Having a cocktail with Larry Miller
By J.T. Ryder
Life is the one constant of our planet and life is the deep well that comedian, writer and actor Larry Miller draws from. It is life’s glimpses into a larger truth that has made Miller’s comedy much more than fanciful routines and commonplace bits.
Miller, who has appeared in the brilliantly skewed Christopher Guest films Waiting For Guffman and Best In Show (as well as numerous television appearances on Real Time With Bill Maher) will be bringing his distinctive brand of observation to Victoria Theatre’s stage May 7 at 7:30 p.m. with his one-man show, Cocktails With Larry Miller: Little league, adultery and other bad ideas. In interviewing Miller, I found it best just to let the stream of consciousness flow. We started out our conversation with the fact that my oldest son, a Marine, had just been deployed…
Sometimes it’s difficult to justify certain things when you can’t understand what the overall purpose of a combat mission actually is.
I don’t even know what we ultimately did in Iraq … and they have my full support because it’s our people over there, our guys … but each time they’d say, “Well, we’ll go into this town! No! We’ll back out again! No we’ll go in again!” What do I know, for God’s sake, but I’d say, “Alright, if you say so!” With Afghanistan, I keep thinking, “You know, it’s twice as big as Iraq, with like 1/3 of the people.” Every time I see an interview with one of the chiefs or the warlords of some tribe in Afghanistan, I feel like saying “Look right behind that guy!” because you know what’s there? It’s nothing! Not nothing like “something’s been knocked down back there,” kind of nothing. More like two days after creation nothing. Like nothing nothing. There’s not going to be anything there in another 100 years or 1,000 years. There’s going to be … nothing! [Larry Miller]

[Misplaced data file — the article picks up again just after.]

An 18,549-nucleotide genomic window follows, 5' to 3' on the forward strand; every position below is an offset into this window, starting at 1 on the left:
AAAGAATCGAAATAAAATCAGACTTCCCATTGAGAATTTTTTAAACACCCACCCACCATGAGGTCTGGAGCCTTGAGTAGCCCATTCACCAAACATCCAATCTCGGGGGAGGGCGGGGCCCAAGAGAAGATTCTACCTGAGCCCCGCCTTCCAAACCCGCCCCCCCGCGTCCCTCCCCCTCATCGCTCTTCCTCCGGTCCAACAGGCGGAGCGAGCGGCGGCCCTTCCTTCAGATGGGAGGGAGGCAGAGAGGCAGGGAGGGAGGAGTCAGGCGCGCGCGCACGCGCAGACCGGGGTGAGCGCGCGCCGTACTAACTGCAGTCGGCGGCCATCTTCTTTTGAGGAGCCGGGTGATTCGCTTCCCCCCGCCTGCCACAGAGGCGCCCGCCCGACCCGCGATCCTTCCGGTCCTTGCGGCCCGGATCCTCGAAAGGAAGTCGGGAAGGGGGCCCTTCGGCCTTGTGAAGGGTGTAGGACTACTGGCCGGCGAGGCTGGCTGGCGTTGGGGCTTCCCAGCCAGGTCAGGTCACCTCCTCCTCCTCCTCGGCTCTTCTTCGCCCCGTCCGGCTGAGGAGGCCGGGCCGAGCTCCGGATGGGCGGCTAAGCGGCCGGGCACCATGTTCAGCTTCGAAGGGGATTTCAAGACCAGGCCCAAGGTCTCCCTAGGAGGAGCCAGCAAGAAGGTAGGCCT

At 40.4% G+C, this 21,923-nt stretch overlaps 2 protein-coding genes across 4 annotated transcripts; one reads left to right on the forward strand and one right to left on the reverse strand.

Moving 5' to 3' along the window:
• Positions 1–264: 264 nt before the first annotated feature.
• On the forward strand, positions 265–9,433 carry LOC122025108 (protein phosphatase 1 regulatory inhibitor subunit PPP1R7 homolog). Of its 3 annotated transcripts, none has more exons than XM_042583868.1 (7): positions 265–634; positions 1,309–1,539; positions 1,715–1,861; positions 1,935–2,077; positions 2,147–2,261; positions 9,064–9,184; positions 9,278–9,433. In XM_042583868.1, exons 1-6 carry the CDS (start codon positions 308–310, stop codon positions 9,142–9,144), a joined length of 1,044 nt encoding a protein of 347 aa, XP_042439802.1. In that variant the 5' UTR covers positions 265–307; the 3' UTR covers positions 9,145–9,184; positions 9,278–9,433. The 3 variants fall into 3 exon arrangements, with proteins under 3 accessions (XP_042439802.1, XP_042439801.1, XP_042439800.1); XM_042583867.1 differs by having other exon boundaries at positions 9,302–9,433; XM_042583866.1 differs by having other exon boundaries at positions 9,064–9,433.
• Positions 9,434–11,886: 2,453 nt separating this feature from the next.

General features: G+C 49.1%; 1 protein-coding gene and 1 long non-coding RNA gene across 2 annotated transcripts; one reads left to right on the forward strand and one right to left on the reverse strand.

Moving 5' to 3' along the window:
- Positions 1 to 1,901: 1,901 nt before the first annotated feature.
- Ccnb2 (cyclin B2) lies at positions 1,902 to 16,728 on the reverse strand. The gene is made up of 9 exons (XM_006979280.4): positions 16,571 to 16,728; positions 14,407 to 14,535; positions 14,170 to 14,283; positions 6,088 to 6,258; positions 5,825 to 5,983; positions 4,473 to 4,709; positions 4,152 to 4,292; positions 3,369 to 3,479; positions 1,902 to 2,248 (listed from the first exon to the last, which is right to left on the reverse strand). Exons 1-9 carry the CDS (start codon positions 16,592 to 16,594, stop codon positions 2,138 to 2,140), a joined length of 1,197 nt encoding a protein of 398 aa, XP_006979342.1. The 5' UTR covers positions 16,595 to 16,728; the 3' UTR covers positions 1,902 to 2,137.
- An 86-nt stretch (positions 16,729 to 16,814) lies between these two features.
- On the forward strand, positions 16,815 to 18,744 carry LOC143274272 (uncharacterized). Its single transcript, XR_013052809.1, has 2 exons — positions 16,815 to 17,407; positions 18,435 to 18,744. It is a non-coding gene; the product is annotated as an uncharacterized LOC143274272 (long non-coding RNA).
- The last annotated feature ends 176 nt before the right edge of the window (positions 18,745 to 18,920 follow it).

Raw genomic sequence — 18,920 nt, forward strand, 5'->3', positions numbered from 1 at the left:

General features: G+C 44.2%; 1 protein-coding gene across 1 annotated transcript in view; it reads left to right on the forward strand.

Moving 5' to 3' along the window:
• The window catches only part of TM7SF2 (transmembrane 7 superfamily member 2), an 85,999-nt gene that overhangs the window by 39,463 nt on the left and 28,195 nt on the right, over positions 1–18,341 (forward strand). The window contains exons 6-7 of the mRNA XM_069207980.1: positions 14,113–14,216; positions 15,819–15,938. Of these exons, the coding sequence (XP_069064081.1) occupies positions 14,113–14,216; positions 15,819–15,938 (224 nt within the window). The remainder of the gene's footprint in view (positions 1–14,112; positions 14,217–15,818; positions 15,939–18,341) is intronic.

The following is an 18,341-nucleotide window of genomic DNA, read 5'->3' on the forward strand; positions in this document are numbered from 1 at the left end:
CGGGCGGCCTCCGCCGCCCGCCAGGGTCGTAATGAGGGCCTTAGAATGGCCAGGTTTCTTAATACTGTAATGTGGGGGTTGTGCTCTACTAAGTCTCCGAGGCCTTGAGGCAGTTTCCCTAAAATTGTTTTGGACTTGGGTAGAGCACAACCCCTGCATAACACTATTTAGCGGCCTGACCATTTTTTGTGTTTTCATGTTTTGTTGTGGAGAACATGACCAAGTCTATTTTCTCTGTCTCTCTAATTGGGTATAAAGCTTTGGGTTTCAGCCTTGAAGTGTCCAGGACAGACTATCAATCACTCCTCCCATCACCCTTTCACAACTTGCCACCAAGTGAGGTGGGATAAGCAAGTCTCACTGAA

One of your pieces from the 1980s talked about our generation being lazy and, comparatively, the level of laziness the next generation would achieve. Well, that generation is here now…
Sure, but still, you know what? That’s why I loved talking about that, and I still do. Yet as the next generation steps towards that, thematically, they’re going to be just fine too. It’s to give them the values of knowing how to work. I don’t care if my kids are athletes. I’d still love them if they were in the chess club … it doesn’t matter to me … but they know how to work at something, and you know what? They do well at school, they get good grades, and they have good souls and they have good values. So the other times, if they’re playing Call of Duty, that’s fine with me. So maybe they won’t read Treasure Island the way I keep telling them to. That’s alright. So they’ll do some of the other things that they do, and it’s the same sort of thing. “Oh, so now they’ll be really nothing!” No, they’ll be fine. [LM]
So, you believe that the comparative toughness of each past generation is subjective?